2. We must refer the event to his determination. This is a great part of trust in God, and of quietness of mind, when we are so persuaded of the Lord’s goodness, wisdom, and power that we leave the event to him, and refer it that he shall cast it as he pleaseth, being so sensible of the power of his providence, and so confident of the goodness of his conduct. Submitting all things to God’s will after the event is patience, and submitting all things to God’s will before the event is a notable piece of faith. When I trust God absolutely, let him do with me what he pleaseth; but I know he is a good God, and he will do nothing but what is good, and what is for the best. We are obliged in all things we design to be subordinate to God’s will, and to accept of it: Rom. i. 10, ‘Making request, if by any means now at length I might have a prosperous journey by the will of God to come unto you; James iv. 15, ‘We ought to say, If the Lord will;’ 1 Cor. iv. 19, ‘But I will come to you shortly, if the Lord will.’ So in many other places. This was a truth evident to the heathens. Plato brings in Alcibiades asking Socrates how he should speak of future events, and in what manner he should express himself; and Socrates answers, Even as God will. To use such an express reservation in all our undertakings is profitable to beget reverence in ourselves, and to instruct others. Thus far the light of nature teacheth men. I confess it is not absolutely necessary in all cases to express ourselves so, but this disposition should be in our minds: 1 Cor. xi. 34, ‘And the rest will I set in order when I come.’ He doth not say there, ‘If God will,’ but yet he reserves that. 1 speak this as the lowest thing, that we be not too confident of events, but refer them to the Lord’s will. But a child of God goeth higher: he knows he hath a good God, a heavenly Father, which guides all things in wisdom, power, and goodness. And the event may be against his desires, appetites, conceits, fancies, but he knows God will govern and do better for him than his own choices. He trusts all to God.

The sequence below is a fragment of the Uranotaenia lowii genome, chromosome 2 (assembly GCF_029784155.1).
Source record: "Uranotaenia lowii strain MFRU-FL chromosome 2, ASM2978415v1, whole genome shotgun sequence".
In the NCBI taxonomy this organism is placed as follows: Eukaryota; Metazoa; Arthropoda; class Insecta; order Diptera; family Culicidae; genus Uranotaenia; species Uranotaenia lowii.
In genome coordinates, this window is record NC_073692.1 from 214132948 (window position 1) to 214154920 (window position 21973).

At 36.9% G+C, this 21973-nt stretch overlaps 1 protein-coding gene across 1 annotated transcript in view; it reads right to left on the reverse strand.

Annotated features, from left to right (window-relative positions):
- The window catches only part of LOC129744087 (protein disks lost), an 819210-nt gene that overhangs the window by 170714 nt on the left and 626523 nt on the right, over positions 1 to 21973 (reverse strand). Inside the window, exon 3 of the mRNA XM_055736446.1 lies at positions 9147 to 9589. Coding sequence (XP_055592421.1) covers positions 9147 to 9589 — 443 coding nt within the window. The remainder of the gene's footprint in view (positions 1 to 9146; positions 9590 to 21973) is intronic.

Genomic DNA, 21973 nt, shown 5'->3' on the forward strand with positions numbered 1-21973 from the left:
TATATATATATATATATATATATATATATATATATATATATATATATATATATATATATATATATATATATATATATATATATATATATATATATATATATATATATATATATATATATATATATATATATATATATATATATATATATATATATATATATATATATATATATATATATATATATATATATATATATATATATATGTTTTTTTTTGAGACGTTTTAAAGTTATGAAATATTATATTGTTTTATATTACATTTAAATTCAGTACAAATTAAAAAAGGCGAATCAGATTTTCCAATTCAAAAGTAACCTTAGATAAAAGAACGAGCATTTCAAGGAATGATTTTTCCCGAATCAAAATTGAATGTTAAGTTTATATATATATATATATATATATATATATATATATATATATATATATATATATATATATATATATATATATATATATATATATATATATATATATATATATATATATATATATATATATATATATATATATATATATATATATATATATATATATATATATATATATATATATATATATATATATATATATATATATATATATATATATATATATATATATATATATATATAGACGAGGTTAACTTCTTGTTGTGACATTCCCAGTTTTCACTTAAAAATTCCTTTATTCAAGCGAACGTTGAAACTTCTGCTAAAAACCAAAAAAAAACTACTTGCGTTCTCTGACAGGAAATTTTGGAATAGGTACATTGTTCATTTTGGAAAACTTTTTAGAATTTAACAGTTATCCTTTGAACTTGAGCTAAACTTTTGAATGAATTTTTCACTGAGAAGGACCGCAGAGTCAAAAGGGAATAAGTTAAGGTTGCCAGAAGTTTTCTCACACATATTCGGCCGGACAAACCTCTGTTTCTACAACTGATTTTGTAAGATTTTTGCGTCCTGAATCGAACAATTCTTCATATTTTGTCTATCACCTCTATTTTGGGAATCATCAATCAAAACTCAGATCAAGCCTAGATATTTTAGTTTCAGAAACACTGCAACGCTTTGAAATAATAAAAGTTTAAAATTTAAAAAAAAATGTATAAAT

3. Our purposes and desires must be so moderated that we may be forearmed for all events: 2 Sam. xv. 25, 26, ‘If I shall find favour in the eyes of the Lord, he will bring me again, and show me both it and his habitation: but if he say thus, I have no delight in thee; let him do with me as seemeth good unto him.’ Such a holy indifferency should there be upon our spirits, that we should be like a die in the hand of Providence, to be cast high or low according as it falls. When we are over-earnest for temporal blessings, we do but make a scourge, a snare, and a rod many times to ourselves. For when God’s will is declared to the contrary, this fills us with bitter sorrow; and obstinate desires pettishly solicited put us upon great vexation and 332disappointment, and that layeth us open to atheism, and distrust of God, the conduct of his providence, and the promises of the invisible world. Therefore, until God hath declared his pleasure, there must be such moderation as to be prepared for all events.